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Holitza: Biden is unwavering in his promise to bring climate reform

Climate change protest sign reading "OCeans are rising, so are we."
Various signs suspend in the air around Old Town Square where hundreds gather for the Fort Collins Climate Strike as a part of the #FridaysForFuture movement started by climate activist Greta Thunberg. Sept. 27, 2019. (Alyssa Uhl | The Collegian)

Editor’s Note: All opinion section content reflects the views of the individual author only and does not represent a stance taken by The Collegian or its editorial board.

In his first several weeks in office, President Joe Biden took significant action to fulfill his campaign promise in beginning a push toward combating the threats posed by climate change. He promises plans for a carbon neutral nation by 2050.

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One of the president’s promising first acts upon inauguration was reentering the Paris Climate Agreement. This makes it clear the Biden administration intends to move swiftly in fulfilling their hefty aspirations in terms of the reforms they hope to bring about.

For residents of Colorado, we may see significant changes in the near future. Homes and offices could begin shifting to renewable energy sources such as solar and wind, which are both cheaper options. These changes may manifest with more electric cars on the road and many homes installing solar panels.

The administration began their reformations with several significant actions, including temporarily banning new leases for oil and gas drilling on federal land, withdrawing the cross-border permit for the Keystone pipeline and asking Congress to end handouts to Big Oil from the federal government. 

Criticizing the environmental policy of the previous administration in a press conference on climate reform on Jan. 27, the president said, “Unlike previous administrations, I don’t think the federal government should give handouts to Big Oil to the tune of $40 billion in fossil fuel subsidies. I’m going to be going to the Congress; asking them to eliminate those subsidies. We’re going to take money and invest it in clean energy jobs in America.”

This marks a stark contrast from the White House policy of the past four years, moving from attempts to dissolve the Environmental Protection Agency to the possibility of implementing a badly needed $2 trillion climate change plan.

Since the election and inauguration, the president has held true to his plan to implement a movement toward a carbon neutral United States.”

The only thing standing in his way of proceeding with reform is the fact that Democrats have a slim Senate majority. If Biden receives pushback from just one Democratic senator, then plans will grind to a halt, and he may not be able to push exactly what he wants through.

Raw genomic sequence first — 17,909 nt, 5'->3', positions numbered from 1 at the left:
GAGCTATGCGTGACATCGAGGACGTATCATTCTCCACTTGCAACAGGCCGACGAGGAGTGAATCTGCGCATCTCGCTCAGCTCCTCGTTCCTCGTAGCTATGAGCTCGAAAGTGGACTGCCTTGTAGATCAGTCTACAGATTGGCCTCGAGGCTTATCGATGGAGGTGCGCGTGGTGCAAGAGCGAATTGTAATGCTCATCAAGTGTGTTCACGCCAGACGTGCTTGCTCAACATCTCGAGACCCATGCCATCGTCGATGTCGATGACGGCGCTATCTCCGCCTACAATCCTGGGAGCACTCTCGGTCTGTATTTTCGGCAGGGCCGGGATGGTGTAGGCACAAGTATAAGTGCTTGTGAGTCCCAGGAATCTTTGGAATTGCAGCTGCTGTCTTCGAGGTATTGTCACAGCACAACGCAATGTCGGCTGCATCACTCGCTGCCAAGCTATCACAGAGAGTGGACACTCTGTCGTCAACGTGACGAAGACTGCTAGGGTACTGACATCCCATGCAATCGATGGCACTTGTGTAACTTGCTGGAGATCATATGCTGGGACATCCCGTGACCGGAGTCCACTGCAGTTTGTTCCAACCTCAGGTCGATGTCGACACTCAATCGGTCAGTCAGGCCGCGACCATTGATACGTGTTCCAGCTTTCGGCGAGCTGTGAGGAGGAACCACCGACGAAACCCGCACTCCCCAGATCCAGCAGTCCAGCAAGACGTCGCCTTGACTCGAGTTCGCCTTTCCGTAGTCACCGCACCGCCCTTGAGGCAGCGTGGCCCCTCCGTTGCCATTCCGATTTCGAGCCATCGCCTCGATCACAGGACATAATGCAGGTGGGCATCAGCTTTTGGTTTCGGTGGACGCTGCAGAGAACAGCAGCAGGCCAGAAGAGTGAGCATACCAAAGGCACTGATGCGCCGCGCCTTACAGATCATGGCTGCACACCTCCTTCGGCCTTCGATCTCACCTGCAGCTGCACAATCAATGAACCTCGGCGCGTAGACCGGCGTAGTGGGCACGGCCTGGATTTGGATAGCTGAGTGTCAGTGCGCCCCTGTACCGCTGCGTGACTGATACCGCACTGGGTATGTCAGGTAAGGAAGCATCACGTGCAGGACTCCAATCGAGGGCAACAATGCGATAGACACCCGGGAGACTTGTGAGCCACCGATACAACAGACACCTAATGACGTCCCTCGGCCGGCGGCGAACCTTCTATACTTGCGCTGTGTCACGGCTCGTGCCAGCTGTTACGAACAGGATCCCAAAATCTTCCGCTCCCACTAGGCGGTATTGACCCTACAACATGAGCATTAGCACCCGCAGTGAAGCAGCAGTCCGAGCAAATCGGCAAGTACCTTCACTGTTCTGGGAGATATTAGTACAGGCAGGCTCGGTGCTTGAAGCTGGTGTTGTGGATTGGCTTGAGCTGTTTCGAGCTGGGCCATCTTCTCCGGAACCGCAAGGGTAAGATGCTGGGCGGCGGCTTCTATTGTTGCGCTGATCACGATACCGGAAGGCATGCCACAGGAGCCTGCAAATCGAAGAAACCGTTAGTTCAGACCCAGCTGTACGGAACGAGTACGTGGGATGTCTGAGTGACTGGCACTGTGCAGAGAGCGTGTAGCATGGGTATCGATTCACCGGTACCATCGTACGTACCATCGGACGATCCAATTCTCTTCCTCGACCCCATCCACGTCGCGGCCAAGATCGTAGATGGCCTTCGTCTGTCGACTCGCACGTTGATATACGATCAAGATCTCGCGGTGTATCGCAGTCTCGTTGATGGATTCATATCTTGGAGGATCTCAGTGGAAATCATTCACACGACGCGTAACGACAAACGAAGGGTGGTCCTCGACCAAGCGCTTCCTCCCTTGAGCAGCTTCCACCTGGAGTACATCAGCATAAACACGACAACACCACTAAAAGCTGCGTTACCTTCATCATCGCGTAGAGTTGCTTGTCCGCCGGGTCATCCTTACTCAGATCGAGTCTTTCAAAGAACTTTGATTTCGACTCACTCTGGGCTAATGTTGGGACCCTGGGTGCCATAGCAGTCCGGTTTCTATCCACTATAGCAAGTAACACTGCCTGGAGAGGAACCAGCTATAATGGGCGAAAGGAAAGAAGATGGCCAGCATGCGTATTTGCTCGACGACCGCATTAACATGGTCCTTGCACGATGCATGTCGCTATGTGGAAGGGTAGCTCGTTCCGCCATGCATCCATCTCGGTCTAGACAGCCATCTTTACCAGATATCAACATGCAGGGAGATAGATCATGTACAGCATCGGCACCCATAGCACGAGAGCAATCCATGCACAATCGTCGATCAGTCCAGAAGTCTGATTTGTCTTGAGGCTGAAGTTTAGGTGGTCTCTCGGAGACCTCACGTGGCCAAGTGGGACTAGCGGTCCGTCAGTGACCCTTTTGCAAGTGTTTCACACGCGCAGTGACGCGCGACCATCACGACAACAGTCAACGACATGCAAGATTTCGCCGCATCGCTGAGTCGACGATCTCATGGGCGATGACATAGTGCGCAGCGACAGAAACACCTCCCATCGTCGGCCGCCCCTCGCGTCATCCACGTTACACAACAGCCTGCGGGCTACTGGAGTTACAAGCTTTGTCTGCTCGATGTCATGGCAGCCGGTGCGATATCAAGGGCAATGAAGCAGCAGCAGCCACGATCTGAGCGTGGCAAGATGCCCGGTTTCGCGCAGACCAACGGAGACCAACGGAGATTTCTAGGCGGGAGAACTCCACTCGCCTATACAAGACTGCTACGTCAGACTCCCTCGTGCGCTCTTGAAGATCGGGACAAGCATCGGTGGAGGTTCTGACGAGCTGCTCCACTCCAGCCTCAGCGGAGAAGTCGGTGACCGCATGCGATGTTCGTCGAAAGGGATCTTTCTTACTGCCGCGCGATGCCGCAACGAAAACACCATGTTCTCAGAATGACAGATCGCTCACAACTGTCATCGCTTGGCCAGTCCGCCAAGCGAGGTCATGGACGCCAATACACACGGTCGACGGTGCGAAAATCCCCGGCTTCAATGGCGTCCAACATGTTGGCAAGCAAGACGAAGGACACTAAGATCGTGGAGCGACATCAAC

One senator to look at who has shown that he is not afraid to go up against his party is the Democratic senator from West Virginia, Joe Manchin. He has not yet opposed Majority Leader Chuck Schumer, but he has made complaints about a lack of bipartisanship in Congress. He has recently shown he is not afraid of pushing back and threatening to uproot or water down some of the bold policies enacted and proposed by the White House, including Biden’s $2 trillion climate plan.

Colorado, a major state for oil and gas revenue, has seen a significant increase in fracking activity. The executive orders banning new leases for drilling on federal land may reduce the amount of new wells being added annually. Biden has also announced plans to work on capping existing hazardous, abandoned wells.

protesters with signs about global warming
Protestors for a climate strike march on campus September 20. The protesters rallied with chants such as “What do we want? Climate action!” and “Unite behind the science.” (Ryan Schmidt | Collegian)

A previous Collegian article from just before the November election by Corinne Neustadter titled “If you care about the environment, vote for Joe Biden” discussed Biden’s climate plans and how they were staunchly different from that of former president Trump’s administration.

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Since the election and inauguration, the president has held true to his plan to implement a movement toward a carbon neutral United States. He is unwavering in his promises made to the people throughout his campaign.

The Biden administration has made choices that back up the claim that Biden understands how grave the problem is and has demonstrated a willingness to implement major climate reformations.

Mason Holitza can be reached at letters@collegian.com or on Twitter @MHolitza.

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